Patent application title: Online Dating Pool Sorting via Standardized Profile
Troy Thomas Pummill (Soquel, CA, US)
Terry Hardie (Union City, CA, US)
IPC8 Class: AG06F1516FI
Class name: Electrical computers and digital processing systems: multicomputer data transferring computer conferencing
Publication date: 2013-03-28
Patent application number: 20130080527
A method for sorting online dating subscribers into separate pools using
a set of standardized personality or trait profiles.
1. A method of using standardized profiles (essays or group of
statements) to gather people with similar personalities or traits into
groups for the purposes of internet-based (online) dating.
2. A method of claim 1 wherein the subscriber amends a standardized profile by selecting or deleting portions of the standardized profile(s).
3. A method of claim 1 wherein the subscriber creates a standardized profile by selecting from a list of statements
CROSS-REFERENCE TO RELATED APPLICATION
 The present application claims priority to U.S. Provisional Application No. 61/538,193, filed on Sep. 23, 2011, which is incorporated herein by reference.
BACKGROUND OF THE INVENTION
 Much as the way world wide web has revolutionized how we search and obtain information, (Internet) Online Dating has changed the way in which we date and seek love. Online dating sites permit a subscriber to search for other subscribers on that Internet dating site using various methodologies specific to that particular online dating site. When a subscriber identifies another subscriber that is a potential match, the first subscriber will initiate communication to the other subscriber and through the course of the communication they will decide whether to go on a first date.
 To aid subscribers in finding potential matches, Internet dating sites tend to employ an algorithm or tools to help their subscribers identify good potential (relationship) matches.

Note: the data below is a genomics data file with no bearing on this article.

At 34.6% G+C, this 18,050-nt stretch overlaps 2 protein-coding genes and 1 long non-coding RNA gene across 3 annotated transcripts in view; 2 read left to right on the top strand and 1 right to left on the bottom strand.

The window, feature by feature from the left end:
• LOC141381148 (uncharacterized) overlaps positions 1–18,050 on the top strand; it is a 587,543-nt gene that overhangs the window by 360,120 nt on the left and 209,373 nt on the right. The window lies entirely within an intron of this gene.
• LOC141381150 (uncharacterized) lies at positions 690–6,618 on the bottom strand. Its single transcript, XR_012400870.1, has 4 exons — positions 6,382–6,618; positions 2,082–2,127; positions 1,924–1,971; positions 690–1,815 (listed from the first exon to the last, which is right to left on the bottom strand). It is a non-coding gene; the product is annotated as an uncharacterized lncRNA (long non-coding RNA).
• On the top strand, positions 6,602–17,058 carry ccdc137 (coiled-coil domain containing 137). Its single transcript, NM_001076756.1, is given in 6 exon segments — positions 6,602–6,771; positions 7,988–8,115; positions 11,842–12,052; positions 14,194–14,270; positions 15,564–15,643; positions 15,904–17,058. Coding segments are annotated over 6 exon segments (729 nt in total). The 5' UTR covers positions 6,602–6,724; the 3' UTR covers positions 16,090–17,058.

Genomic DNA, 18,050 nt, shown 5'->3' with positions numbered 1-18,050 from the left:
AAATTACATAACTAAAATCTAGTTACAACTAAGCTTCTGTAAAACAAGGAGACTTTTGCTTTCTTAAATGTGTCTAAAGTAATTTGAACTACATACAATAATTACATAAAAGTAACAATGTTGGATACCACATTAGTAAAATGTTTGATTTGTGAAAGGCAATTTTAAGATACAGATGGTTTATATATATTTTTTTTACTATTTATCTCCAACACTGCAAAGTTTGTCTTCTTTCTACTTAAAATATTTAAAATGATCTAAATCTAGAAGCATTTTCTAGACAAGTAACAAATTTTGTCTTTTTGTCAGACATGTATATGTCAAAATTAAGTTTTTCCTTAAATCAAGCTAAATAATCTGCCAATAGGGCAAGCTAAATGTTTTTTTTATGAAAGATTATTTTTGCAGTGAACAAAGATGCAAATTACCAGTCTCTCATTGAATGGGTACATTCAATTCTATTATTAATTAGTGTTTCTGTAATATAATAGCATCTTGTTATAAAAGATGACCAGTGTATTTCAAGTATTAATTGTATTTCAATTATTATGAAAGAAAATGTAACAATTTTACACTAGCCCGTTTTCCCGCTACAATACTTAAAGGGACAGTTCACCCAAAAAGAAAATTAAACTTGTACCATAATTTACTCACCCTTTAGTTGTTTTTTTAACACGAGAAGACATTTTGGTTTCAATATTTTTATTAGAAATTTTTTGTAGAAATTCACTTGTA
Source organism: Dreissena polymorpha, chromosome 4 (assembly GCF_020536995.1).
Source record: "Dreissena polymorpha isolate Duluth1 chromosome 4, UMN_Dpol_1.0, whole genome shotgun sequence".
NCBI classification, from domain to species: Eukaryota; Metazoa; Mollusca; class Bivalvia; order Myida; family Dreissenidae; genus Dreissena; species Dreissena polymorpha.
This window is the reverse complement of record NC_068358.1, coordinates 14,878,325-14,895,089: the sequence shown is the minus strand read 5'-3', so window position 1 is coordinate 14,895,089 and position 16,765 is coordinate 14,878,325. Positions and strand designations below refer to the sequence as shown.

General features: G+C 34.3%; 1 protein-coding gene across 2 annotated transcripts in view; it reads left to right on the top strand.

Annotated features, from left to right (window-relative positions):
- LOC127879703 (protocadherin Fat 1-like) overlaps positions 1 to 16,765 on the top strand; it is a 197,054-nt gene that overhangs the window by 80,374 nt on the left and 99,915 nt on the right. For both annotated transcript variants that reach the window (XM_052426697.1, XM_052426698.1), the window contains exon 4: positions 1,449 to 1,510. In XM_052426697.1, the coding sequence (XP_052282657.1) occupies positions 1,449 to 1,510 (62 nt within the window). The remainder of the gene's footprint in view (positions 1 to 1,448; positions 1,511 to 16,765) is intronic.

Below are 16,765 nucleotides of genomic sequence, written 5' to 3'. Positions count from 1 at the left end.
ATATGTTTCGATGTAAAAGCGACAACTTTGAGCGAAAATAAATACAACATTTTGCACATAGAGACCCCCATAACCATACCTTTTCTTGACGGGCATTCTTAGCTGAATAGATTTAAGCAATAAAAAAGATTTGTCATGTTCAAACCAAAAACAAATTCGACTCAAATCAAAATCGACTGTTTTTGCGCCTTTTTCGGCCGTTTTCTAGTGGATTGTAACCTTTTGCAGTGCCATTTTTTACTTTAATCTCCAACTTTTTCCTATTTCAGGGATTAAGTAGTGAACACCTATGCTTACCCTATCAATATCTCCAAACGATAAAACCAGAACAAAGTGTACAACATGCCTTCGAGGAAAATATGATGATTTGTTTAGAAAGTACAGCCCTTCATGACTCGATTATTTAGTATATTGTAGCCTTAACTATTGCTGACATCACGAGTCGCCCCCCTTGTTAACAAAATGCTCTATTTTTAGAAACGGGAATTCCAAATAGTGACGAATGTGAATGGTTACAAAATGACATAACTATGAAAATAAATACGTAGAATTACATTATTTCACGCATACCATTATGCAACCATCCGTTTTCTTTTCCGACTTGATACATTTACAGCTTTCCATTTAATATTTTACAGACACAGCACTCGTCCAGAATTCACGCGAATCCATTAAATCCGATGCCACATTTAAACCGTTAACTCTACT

Some Internet dating sites employ a matching algorithm that is fueled by a (sometimes lengthy) questionnaire about the personality traits, and possibly even physical traits. (Physical traits may indicate something about the DNA composition of the person, for example, people whose middle finger is much longer than the first finger may, according to DNA profiling, have more testosterone there be more inclined to risk-taking). Before a potential subscriber can use the online dating site, he must answer this questionnaire. The questionnaire permits the potential subscriber taking the test to be categorized and placed into a pool of online dating subscribers who are similarly categorized (those who bear similar traits). The persons within a particular pool are potential relationship matches.
 Others Internet dating sites employ a combination of user supplied matching elements (e.g. distance, number of children, interests, income) coupled with a personal essay written by the subscriber. When the potential online dater subscribes to the dating site, he must set his matching elements and create a personal essay. The essay, known as a profile, contains whatever information the subscriber believes will help the reader (other subscribers) in determining if there is a (relationship) match.
 The problem is that neither of the current methods are very successful in helping subscribers find their matches.
 With the questionnaire style algorithm, the subscriber generally must answer an enormous number of questions in order for the sorting algorithm to place the subscriber into a categorized dating pool. The sheer number of questions is a significant barrier to the would-be subscriber.
 The user provided profile system relies on the ability of the subscriber to provide a written description (essay, profile) that aids other subscribers in determining if there might be a potential match. As most people don't know what to write, or how to write, these descriptions are generally very generic and, for some reason, all end up being nearly universally identical. As the profile is the primary tool/criteria for matching in these types of online dating sites, the ability for subscribers to properly sort and filter the subscriber database (pool) for matches is destroyed as all of the profiles tend to be nearly identical.
 Due to these failures and obstacles, it is well-known that Online Dating sites fail to deliver matches to the vast majority of its customers. Millions of subscribers spend nearly $1 B annually on online dating without achieving their goal.